His native Malawi had gone through one of its worst droughts seven years ago, killing thousands. His family and others were surviving on one meal a day. The red soil in his Masitala hometown was parched, leaving his father, a farmer, without any income.
About 3 years ago the story about the Malawian boy, William Kamkwamba, that rose to fame because he built windmills out of literally waste was circulated all over the internet. Since then he has spoken at TED and with many media outlets. Since his first windmills, he has built four more, and is now speakign at many shows, conferences, and this week will be on the Daily Show with Jon Stewart.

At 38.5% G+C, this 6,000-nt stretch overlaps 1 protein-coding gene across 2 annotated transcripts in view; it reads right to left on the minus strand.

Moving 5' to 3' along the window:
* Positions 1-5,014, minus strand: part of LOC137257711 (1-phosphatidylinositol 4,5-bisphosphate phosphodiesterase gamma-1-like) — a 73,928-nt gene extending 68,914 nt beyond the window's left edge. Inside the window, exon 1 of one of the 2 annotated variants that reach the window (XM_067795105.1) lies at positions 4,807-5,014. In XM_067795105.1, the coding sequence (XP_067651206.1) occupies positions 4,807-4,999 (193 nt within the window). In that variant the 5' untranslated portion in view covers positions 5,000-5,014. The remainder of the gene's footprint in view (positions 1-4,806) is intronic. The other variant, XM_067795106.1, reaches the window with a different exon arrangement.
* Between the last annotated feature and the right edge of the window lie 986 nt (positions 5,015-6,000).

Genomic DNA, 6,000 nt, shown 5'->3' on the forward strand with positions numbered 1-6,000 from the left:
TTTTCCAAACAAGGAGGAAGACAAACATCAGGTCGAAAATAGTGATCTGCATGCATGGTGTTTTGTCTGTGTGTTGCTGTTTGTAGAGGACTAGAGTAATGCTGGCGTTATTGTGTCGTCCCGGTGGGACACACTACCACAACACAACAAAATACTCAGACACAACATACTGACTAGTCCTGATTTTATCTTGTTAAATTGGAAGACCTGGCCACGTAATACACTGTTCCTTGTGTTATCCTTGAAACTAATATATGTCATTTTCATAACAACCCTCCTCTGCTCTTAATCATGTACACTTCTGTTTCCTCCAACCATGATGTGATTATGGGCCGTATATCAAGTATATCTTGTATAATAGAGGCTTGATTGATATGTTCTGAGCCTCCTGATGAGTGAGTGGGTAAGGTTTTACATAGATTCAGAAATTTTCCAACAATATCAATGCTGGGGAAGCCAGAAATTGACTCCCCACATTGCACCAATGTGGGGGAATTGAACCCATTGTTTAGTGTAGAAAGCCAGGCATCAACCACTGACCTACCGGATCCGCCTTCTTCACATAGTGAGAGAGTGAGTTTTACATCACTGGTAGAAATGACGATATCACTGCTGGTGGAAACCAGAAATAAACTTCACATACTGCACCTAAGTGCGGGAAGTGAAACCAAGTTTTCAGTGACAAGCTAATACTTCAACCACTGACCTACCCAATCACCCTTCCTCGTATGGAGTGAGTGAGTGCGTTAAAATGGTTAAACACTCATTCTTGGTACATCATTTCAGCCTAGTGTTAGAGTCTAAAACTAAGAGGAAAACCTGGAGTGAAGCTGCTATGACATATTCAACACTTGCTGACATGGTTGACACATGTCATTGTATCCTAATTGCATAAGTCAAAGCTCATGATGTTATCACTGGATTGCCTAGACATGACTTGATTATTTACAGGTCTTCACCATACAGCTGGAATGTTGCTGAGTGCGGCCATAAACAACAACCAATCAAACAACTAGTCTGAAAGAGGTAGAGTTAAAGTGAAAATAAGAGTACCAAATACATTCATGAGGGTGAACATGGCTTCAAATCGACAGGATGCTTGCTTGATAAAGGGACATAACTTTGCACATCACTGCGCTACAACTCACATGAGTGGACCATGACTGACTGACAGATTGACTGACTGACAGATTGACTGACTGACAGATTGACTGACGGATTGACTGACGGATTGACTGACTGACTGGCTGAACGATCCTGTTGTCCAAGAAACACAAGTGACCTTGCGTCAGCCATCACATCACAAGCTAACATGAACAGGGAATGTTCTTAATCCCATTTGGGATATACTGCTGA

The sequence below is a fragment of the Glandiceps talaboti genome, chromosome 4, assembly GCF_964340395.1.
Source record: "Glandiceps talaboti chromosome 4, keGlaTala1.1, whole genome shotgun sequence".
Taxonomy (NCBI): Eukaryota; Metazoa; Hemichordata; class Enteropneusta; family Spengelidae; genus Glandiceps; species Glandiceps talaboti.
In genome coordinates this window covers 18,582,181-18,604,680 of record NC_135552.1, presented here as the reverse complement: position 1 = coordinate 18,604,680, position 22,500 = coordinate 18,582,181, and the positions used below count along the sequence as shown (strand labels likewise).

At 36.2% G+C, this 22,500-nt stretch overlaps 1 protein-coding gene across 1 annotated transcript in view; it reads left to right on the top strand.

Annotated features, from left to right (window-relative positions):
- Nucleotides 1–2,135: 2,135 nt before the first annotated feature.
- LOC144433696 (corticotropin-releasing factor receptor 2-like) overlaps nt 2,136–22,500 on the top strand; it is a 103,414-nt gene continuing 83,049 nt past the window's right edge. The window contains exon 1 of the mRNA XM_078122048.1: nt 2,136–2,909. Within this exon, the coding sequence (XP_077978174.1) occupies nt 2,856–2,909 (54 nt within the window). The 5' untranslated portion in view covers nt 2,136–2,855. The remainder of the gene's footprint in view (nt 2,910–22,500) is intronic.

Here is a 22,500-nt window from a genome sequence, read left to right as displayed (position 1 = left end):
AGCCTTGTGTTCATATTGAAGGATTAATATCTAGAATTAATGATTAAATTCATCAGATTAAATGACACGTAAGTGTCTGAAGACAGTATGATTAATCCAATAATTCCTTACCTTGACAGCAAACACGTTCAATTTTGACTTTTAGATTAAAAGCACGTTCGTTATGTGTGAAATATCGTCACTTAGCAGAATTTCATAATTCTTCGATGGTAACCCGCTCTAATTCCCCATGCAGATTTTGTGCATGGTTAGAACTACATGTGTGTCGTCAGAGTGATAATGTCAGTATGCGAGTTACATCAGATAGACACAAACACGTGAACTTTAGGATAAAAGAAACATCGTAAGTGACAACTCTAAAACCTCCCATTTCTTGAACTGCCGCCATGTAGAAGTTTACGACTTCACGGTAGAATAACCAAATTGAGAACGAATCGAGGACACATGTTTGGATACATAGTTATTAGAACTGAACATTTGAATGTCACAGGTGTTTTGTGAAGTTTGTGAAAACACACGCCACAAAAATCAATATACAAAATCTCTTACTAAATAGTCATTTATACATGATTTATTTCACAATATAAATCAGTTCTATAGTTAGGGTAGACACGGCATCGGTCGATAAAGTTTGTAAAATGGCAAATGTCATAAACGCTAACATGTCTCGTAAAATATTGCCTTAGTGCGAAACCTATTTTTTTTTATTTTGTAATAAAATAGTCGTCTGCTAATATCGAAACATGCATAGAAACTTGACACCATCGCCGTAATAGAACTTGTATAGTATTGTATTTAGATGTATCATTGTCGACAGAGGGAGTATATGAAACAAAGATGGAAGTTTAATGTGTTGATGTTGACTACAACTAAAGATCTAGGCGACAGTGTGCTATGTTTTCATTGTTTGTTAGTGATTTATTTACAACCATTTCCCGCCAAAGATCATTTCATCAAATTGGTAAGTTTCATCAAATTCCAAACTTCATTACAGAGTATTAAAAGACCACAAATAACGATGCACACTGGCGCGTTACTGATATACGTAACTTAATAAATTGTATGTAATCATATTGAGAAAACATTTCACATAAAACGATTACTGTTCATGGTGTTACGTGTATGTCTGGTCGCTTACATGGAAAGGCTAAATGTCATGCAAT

So I wrote this blog posting earlier today... because I can't blog from work, I emailed it to myself to post this evening...Dear World,I wish for more ‘news’ stories like this: http://www.cnn.com/2009/WORLD/africa/10/05/malawi.wind.boy/index.html where a 14 year old boy in Africa has the vision and drive to power his poor, draught affected village with wind power from windmills built from scraps of a junkyard, made with a screwdriver built from a corn cob and metal that ultimately supplies enough electricity and water for his entire village! What a truly wonderful story. Wow, what a kid. Seriously, 14 years old, he worked hard because he had a vision, his village-mates called him names, even his family thought he was crazy. He had to drop of out of school because his family, farmers who had no crops because there was no rain or water, could not afford his tuition of $80/year. That's amazing.Gosh, I wish to hear news stories that are less about violence across the oceans and in our back yards and more about hope, drive and love. I wish for a news channel to actually do reporting to find GOOD news, not news that sensationalizes mistakes made or weird creepy humans. I wish for a world where those weird creepy humans do not exist or a website that provides news without mentioning them. Call it ignorance, call it living in a bubble, call it what you want, I wish either those people and things don’t exist or that I didn’t have to hear about them.Sincerely,ColleenSo I come home, check my email and waddya know? I get a polite little email from www.goodreads.com suggesting a book I might enjoy. It's called The Boy Who Harnessed the Wind: Creating currents of Electricity and Hope I KID YOU NOT! It is the exact story I wrote about earlier today! Yes, and it's a book. And for those of you who know the books I love, this is right up my alley- takes place in Africa (or China), person down on their luck, finds someone or something to live for and has a pleasant ending! What I want to know is, how did they do that? How did Goodreads know how much I loved this story on CNN.com today? Just amazing. Here's a synopsis of the book (don't worry, Bookclub, I won't choose this one but I can't wait to read it myself):William Kamkwamba was born in Malawi, Africa, a country plagued by AIDS and poverty. Like most people in his village, his family subsisted on the meager crops they could grow, living without the luxuries—consider necessities in the West—of electricity or running water. Already living on the edge, the situation became dire when, in 2002, Malawi experienced the worst famine in 50 years. Struggling to survive, 14-year-old William was forced to drop out of school because his family could not afford the $80-a-year tuition. Though he was not in a classroom, William continued to think, learn—and dream. Armed with curiosity, determination, and a library book he discovered in a nearby library, he embarked on a daring plan—to build a windmill that could bring his family the electricity only two percent of Malawians could afford. Using scrap metal, tractor parts, and blue-gum trees, William forged a crude yet working windmill, an unlikely hand-built contraption that would successfully power four light bulbs and two radios in his family’s compound. Soon, news of his invention spread, attracting interest and offers of help from around the world. Not only did William return to school but he and was offered the opportunity to visit wind farms in the United States, much like the ones he hopes to build across Africa. A moving tale of one boy’s struggle to create a better life, The Boy Who Harnessed the Wind is William’s amazing story—a journey that offers hope for the lives of other Africans—and the whole world, irrefutably demonstrating that one individual can make a difference.